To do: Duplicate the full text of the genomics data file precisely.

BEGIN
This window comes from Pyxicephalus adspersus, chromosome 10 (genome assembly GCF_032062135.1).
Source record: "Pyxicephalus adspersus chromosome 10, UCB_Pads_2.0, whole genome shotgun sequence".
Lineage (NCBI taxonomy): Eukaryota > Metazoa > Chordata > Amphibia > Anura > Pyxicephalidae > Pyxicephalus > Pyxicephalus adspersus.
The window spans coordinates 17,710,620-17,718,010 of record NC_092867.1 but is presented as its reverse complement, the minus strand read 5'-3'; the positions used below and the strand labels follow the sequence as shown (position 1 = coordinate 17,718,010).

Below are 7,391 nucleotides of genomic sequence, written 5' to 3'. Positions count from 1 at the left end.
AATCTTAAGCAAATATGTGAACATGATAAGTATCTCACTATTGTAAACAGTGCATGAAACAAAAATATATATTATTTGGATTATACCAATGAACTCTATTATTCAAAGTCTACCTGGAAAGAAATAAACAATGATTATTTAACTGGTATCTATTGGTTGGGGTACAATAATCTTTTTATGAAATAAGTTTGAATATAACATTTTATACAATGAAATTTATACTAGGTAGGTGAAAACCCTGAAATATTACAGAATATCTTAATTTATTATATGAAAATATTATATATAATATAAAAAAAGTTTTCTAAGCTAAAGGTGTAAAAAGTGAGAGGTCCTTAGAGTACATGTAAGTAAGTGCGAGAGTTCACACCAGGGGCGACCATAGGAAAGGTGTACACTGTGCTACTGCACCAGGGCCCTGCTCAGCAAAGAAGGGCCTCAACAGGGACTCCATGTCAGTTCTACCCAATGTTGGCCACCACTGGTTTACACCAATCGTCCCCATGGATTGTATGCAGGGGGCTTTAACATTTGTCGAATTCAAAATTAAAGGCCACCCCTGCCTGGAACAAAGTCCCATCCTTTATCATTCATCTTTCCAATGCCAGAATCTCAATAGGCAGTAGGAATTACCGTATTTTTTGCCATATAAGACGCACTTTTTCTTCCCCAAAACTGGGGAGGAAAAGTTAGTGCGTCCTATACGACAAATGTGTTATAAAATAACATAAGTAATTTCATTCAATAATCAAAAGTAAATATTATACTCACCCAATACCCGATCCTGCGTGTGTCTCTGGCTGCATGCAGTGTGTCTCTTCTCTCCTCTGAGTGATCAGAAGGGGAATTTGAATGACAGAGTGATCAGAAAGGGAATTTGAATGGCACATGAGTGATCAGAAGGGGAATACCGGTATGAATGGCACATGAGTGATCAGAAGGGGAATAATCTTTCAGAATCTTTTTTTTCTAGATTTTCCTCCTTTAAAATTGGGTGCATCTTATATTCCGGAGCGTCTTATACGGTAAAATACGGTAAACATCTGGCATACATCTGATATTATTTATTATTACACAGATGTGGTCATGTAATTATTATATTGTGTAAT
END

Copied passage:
This window comes from Pyxicephalus adspersus, chromosome 10 (genome assembly GCF_032062135.1).
Source record: "Pyxicephalus adspersus chromosome 10, UCB_Pads_2.0, whole genome shotgun sequence".
Lineage (NCBI taxonomy): Eukaryota > Metazoa > Chordata > Amphibia > Anura > Pyxicephalidae > Pyxicephalus > Pyxicephalus adspersus.
The window spans coordinates 17,710,620-17,718,010 of record NC_092867.1 but is presented as its reverse complement, the minus strand read 5'-3'; the positions used below and the strand labels follow the sequence as shown (position 1 = coordinate 17,718,010).

Below are 7,391 nucleotides of genomic sequence, written 5' to 3'. Positions count from 1 at the left end.
AATCTTAAGCAAATATGTGAACATGATAAGTATCTCACTATTGTAAACAGTGCATGAAACAAAAATATATATTATTTGGATTATACCAATGAACTCTATTATTCAAAGTCTACCTGGAAAGAAATAAACAATGATTATTTAACTGGTATCTATTGGTTGGGGTACAATAATCTTTTTATGAAATAAGTTTGAATATAACATTTTATACAATGAAATTTATACTAGGTAGGTGAAAACCCTGAAATATTACAGAATATCTTAATTTATTATATGAAAATATTATATATAATATAAAAAAAGTTTTCTAAGCTAAAGGTGTAAAAAGTGAGAGGTCCTTAGAGTACATGTAAGTAAGTGCGAGAGTTCACACCAGGGGCGACCATAGGAAAGGTGTACACTGTGCTACTGCACCAGGGCCCTGCTCAGCAAAGAAGGGCCTCAACAGGGACTCCATGTCAGTTCTACCCAATGTTGGCCACCACTGGTTTACACCAATCGTCCCCATGGATTGTATGCAGGGGGCTTTAACATTTGTCGAATTCAAAATTAAAGGCCACCCCTGCCTGGAACAAAGTCCCATCCTTTATCATTCATCTTTCCAATGCCAGAATCTCAATAGGCAGTAGGAATTACCGTATTTTTTGCCATATAAGACGCACTTTTTCTTCCCCAAAACTGGGGAGGAAAAGTTAGTGCGTCCTATACGACAAATGTGTTATAAAATAACATAAGTAATTTCATTCAATAATCAAAAGTAAATATTATACTCACCCAATACCCGATCCTGCGTGTGTCTCTGGCTGCATGCAGTGTGTCTCTTCTCTCCTCTGAGTGATCAGAAGGGGAATTTGAATGACAGAGTGATCAGAAAGGGAATTTGAATGGCACATGAGTGATCAGAAGGGGAATACCGGTATGAATGGCACATGAGTGATCAGAAGGGGAATAATCTTTCAGAATCTTTTTTTTCTAGATTTTCCTCCTTTAAAATTGGGTGCATCTTATATTCCGGAGCGTCTTATACGGTAAAATACGGTAAACATCTGGCATACATCTGATATTATTTATTATTACACAGATGTGGTCATGTAATTATTATATTGTGTAAT